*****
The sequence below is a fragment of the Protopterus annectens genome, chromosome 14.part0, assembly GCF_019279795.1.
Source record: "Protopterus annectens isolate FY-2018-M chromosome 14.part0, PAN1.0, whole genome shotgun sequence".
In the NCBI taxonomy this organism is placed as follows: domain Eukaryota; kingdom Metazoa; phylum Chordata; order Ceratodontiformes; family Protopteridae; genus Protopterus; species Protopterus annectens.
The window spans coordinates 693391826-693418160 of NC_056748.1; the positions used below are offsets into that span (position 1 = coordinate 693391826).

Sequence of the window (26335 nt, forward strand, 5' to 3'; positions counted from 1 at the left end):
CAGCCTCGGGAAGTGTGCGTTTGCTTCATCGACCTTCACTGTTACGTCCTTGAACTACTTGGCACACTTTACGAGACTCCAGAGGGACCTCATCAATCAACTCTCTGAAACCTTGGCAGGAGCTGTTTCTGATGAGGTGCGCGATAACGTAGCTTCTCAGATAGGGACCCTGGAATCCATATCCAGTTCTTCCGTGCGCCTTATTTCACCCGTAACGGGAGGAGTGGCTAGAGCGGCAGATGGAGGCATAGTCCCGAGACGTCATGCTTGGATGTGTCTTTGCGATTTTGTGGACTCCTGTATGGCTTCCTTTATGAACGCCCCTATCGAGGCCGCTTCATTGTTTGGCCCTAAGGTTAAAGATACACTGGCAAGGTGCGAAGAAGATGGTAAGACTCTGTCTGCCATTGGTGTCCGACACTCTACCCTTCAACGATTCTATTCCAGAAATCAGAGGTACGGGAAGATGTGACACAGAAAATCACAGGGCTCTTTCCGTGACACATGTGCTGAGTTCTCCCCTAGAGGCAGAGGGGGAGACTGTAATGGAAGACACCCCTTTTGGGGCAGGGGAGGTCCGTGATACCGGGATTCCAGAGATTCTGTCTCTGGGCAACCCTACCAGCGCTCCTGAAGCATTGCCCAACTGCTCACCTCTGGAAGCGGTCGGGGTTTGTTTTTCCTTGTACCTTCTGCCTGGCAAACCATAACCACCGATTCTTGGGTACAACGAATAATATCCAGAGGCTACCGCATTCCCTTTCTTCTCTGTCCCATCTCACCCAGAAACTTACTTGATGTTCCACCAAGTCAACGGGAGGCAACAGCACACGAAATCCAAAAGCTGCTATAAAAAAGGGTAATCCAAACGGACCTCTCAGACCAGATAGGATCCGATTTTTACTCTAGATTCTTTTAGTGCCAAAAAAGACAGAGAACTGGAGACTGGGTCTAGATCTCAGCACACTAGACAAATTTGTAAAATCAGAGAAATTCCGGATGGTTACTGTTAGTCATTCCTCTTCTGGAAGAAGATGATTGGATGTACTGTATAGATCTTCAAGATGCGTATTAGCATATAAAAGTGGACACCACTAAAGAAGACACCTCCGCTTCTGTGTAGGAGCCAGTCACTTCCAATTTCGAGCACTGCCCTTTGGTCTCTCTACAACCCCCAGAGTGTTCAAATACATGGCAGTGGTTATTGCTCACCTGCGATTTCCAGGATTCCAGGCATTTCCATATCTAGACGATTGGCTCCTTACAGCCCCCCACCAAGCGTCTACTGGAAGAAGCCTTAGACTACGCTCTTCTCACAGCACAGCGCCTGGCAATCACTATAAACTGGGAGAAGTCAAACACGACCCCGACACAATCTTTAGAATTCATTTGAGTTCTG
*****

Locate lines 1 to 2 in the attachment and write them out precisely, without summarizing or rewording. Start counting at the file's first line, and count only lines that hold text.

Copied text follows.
The sequence below is a fragment of the Protopterus annectens genome, chromosome 14.part0, assembly GCF_019279795.1.
Source record: "Protopterus annectens isolate FY-2018-M chromosome 14.part0, PAN1.0, whole genome shotgun sequence".